The criminals behind this fake codec have clearly demonstrated intent. They have the malware code prepared. Rest assured that the Java Data class deserialization bug has their attention.

    Compared to a fake codec, exploiting the Java bug is just a short jump.

    honeymonster
    • But

      Like I have found with Vista/7, to get infected you have to agree to install something first.
      jdbukis@...
      • That's true. And as we've seen with Windows people are all too trusting...

        ...of software they find on the Internet. The days of browsing the Internet and being infected by a system level compromise are essentially gone. Today the primary threat is trojans. And, currently, there's only two ways to avoid becoming infected:

        1. Use safe computing habits including knowing the source of the software you're about to install.
        2. Use A/V software.

        Unfortunately the reality is option one is asking too much from users so option two is typically employed.
        ye
        • Your right.

          I think its only a matter or time for this sort of thing to happen, as soon as your average end user gets on a system they will find a way to break it.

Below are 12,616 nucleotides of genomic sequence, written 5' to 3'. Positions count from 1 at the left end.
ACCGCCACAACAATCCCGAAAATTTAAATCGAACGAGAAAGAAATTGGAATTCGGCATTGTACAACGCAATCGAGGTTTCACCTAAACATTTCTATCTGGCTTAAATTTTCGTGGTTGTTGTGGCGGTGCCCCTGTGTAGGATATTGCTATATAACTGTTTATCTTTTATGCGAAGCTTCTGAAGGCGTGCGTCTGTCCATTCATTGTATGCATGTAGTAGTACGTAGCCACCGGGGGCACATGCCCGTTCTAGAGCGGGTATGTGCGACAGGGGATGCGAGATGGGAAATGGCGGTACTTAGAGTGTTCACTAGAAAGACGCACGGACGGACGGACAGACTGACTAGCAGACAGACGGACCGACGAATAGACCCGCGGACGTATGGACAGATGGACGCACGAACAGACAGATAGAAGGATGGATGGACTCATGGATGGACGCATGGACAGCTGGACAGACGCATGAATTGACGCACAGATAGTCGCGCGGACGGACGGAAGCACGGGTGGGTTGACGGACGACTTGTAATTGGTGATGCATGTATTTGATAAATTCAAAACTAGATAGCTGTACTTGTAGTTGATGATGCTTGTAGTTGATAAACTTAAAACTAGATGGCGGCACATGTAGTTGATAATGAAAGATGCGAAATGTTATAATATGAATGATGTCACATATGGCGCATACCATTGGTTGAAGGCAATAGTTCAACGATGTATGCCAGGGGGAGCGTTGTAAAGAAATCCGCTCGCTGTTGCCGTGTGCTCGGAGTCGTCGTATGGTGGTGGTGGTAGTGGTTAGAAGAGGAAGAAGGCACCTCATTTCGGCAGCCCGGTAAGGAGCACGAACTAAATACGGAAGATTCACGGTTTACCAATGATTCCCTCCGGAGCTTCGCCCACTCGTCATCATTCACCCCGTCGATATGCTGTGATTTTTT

jdbukis@...
          • The problem...

            ...as I see it, and as alluded to by honeymonster, is that Apple has conditioned Mac users to believe they're immune to malware on the platform. Therefore they're naively going to install any piece of software assuming they can never become compromised.
            ye
          • hmm...

            [i]The problem...as I see it, and as already pointed out by honeymonster, is that Apple has conditioned Mac users to believe they're immune to malware on the platform.[/i]

            Isn't that the implied result of honeymonster's OP?
            Badgered
          • Why yes, yes it is. Which is why I said: